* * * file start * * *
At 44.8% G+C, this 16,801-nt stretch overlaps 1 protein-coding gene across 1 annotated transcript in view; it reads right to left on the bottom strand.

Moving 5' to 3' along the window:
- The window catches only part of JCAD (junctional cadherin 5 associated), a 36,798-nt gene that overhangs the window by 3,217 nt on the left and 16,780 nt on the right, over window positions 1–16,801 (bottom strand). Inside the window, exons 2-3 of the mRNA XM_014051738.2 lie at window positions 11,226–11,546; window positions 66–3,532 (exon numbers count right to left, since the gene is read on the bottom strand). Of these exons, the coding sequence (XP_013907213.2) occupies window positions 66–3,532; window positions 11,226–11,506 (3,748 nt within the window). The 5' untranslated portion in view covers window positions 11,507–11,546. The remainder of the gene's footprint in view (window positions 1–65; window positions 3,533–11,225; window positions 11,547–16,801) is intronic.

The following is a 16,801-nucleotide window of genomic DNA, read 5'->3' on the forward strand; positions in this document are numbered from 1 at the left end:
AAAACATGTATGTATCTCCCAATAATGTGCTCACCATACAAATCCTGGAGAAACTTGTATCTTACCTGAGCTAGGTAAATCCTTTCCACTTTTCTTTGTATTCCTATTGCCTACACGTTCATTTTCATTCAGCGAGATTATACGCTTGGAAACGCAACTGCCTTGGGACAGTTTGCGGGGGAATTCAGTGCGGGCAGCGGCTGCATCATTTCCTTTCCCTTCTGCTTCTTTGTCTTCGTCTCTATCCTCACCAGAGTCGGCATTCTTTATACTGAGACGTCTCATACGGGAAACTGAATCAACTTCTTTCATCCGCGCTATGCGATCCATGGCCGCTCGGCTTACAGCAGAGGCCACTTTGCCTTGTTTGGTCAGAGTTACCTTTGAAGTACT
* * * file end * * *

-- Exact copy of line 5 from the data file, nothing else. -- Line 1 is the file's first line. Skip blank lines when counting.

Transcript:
AAAACATGTATGTATCTCCCAATAATGTGCTCACCATACAAATCCTGGAGAAACTTGTATCTTACCTGAGCTAGGTAAATCCTTTCCACTTTTCTTTGTATTCCTATTGCCTACACGTTCATTTTCATTCAGCGAGATTATACGCTTGGAAACGCAACTGCCTTGGGACAGTTTGCGGGGGAATTCAGTGCGGGCAGCGGCTGCATCATTTCCTTTCCCTTCTGCTTCTTTGTCTTCGTCTCTATCCTCACCAGAGTCGGCATTCTTTATACTGAGACGTCTCATACGGGAAACTGAATCAACTTCTTTCATCCGCGCTATGCGATCCATGGCCGCTCGGCTTACAGCAGAGGCCACTTTGCCTTGTTTGGTCAGAGTTACCTTTGAAGTACT